The cost function is given as follows:
Where [z]_{+ }= max(z,0) denotes the standard hinge loss and the constant C > 0. The first term penalizes large distances between each input and its target neighbors and the second term penalizes small distances between each input and all other inputs that do not share the same label. The optimization of eq. (5) can be reformulated as an instance of semidefinite programming (SDP) [35] and the global minimum of eq. (5) can be efficiently computed. Mahalanobis distance metric M = L^{T}L, eq. (4) is
Slack variables ξ_{ij }for all pairs of differently labeled inputs are introduced so that the hinge loss can be mimicked. The resulting SDP is given by:
Minimize
Subject to
(1) (x_{i } x_{l})M(x_{i } x_{l})(x_{i } x_{j})M(x_{i } x_{j}) ≥ 1  ξ_{ijl}
(2) ξ_{ijl }≥ 0
(3) M ≥ 0
Other learning classifiers
Besides comparing learning classifiers LMNN and support vector machines with linear kernel (SVM_linear) and RBF kernel (SVM_rbf), we also applied several traditional classifiers including KNearest Neighbor Classifier (KNNC), Naïve Bayes Classifier (NBC), Nearest Mean Scaled Classifier (NMSC), Uncorrelated normal based quadratic Bayes Classifier recorded as UDC for the comparison study. The technical details about these learning classifiers can be found in reference [36].
Data sets and experiments
The following three mass spectrometry data sets have been tested in our experiment:
1. High resolution timeofflight (TOF) mass spectrometry (MS) proteomics data set from surfaceenhanced laser/desorption ionization (SELDI) ProteinChip arrays on 121 ovarian cancer cases and 95 controls. The data sources can be accessed by FDANCI Clinical Proteomics at http://home.ccr.cancer.gov/ncifdaproteomics/ppatterns.asp webcite
2. The breast cancer QC SELDI spectra data set was studied by Pusztai et al. [37]. Here, we utilized the data of 57 controls and 51 cases. The data set is available at: http://bioinformatics.mdanderson.org/Supplements/Datasets webcite
3. Matrixassisted laser desorption/ionization timeofflight (MALDITOF) liver disease data set was collected by Ressom et al. [38] for peak selection using ant colony optimization. The data set consists of 78 hepatocellular carcinoma (HCC, also called malignant hepatoma, a primary malignancy cancer of the liver), 51 cirrhosis (cirrhosis is a consequence of chronic liver disease characterized by replacement of liver tissue by fibrous scar tissue as well as regenerative nodules leading to progressive loss of liver function), and 72 normal. The spectra were binned with bin size of 100 ppm, and the dimension was reduced from 136,000 m/z values to 23846 m/z bins. Since the two liver diseases have similar symptoms but different treatments, our effort is focused on the classification of these two different diseases, or the identification of HCC and cirrhosis.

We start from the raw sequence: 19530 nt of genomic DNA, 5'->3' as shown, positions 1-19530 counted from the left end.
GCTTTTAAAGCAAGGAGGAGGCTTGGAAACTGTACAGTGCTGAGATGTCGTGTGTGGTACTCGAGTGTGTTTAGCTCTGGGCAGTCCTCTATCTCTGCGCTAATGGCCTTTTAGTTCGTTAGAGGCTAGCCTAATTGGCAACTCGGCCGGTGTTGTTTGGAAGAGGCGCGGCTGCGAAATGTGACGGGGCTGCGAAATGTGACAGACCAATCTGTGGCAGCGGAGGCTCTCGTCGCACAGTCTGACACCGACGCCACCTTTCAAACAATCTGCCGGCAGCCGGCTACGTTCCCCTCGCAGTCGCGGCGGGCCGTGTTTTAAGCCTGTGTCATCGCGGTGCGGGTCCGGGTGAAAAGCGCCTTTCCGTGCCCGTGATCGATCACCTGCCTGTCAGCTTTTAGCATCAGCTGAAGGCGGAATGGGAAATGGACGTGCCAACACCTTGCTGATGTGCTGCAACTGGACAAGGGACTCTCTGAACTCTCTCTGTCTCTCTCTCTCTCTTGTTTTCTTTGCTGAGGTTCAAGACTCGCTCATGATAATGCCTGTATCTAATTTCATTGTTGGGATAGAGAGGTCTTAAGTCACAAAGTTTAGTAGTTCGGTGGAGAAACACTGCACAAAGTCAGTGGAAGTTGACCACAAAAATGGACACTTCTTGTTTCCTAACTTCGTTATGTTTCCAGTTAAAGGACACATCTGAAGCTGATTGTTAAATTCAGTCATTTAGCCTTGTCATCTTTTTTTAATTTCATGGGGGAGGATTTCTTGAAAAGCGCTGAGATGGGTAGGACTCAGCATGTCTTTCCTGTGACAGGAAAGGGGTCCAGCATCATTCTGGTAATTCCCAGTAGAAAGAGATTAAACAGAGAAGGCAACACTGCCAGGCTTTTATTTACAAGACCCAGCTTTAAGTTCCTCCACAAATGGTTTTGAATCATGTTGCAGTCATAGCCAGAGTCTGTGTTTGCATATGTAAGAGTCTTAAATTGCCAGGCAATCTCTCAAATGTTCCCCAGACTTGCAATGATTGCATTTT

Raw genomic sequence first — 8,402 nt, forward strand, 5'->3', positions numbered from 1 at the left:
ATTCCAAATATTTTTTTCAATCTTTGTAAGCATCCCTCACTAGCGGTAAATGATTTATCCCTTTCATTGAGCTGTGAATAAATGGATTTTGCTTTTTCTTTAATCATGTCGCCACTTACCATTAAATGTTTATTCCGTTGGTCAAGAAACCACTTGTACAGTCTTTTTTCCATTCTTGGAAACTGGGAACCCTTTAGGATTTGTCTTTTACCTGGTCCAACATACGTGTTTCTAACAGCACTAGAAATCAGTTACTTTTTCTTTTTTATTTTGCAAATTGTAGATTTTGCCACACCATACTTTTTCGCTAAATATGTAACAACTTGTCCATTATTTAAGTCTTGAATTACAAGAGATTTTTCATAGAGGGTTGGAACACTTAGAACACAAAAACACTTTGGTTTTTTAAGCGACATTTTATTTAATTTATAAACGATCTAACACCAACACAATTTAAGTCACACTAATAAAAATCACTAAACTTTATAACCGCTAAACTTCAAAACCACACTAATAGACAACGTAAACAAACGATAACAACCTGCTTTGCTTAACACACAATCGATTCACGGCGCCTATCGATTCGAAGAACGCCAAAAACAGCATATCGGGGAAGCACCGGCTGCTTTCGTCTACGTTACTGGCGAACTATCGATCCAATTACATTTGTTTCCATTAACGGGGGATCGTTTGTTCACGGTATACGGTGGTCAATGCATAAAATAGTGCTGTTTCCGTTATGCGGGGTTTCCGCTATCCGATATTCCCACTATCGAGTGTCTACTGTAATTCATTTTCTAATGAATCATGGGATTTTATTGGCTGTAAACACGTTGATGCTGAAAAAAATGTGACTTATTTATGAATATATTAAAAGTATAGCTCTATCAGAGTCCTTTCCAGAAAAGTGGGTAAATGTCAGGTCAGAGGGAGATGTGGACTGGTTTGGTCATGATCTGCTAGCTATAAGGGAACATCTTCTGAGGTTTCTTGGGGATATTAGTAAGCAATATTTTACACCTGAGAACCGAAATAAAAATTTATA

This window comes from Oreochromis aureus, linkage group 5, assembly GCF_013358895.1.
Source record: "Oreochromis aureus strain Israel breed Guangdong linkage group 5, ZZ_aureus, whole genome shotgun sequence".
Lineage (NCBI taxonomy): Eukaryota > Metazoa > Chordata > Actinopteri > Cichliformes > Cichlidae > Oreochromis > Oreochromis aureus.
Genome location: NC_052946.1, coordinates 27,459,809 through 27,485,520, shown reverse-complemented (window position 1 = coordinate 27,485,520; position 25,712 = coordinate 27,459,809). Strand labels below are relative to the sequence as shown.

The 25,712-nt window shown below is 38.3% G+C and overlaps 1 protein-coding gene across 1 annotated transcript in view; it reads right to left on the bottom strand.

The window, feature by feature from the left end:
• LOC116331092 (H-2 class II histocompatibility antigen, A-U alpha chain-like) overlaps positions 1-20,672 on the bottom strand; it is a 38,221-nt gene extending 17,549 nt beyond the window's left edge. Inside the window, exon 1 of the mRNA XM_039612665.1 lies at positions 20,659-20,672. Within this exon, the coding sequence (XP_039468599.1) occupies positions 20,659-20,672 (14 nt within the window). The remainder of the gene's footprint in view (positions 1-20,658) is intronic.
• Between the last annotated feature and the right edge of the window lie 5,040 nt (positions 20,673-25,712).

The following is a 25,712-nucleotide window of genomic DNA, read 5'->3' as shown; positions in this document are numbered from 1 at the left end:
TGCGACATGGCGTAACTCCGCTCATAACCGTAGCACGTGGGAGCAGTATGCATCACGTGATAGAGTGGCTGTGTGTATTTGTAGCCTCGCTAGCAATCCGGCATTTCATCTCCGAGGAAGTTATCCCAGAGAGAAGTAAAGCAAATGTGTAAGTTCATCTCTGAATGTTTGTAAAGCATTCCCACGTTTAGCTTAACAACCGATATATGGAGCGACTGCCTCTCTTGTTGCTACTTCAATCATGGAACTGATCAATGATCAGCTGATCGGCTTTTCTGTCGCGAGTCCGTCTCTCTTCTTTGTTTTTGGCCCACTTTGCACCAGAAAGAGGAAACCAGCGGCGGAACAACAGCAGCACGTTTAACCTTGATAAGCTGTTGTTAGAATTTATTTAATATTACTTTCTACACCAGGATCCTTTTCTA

We process the data sets according to the methods described previously for peak detection and apply the SVMRFE and GLGS algorithms to the detected peak spectra data. The learning classifiers, listed in Table 1, are used for the training data and the testing data consisting of the feature sets chosen by SVMRFE and GLGS. In each experiment, 80% samples are randomly chosen for training, and the remaining 20% samples are tested. We ran the experiments 50 times for each combination of feature selection and learning classifiers, with the feature numbers from 5 to 100.
Table 1. Expected testing accuracy and standard errors (mean ± standard error, %) with classification models derived from best training, with the use of GLGS and SVMRFE feature selection algorithms and seven learning classifiers. Following the use of each feature selection algorithm on each data set, the best result as well as the classifier is highlighted in bold.
Results
Average testing under each dimension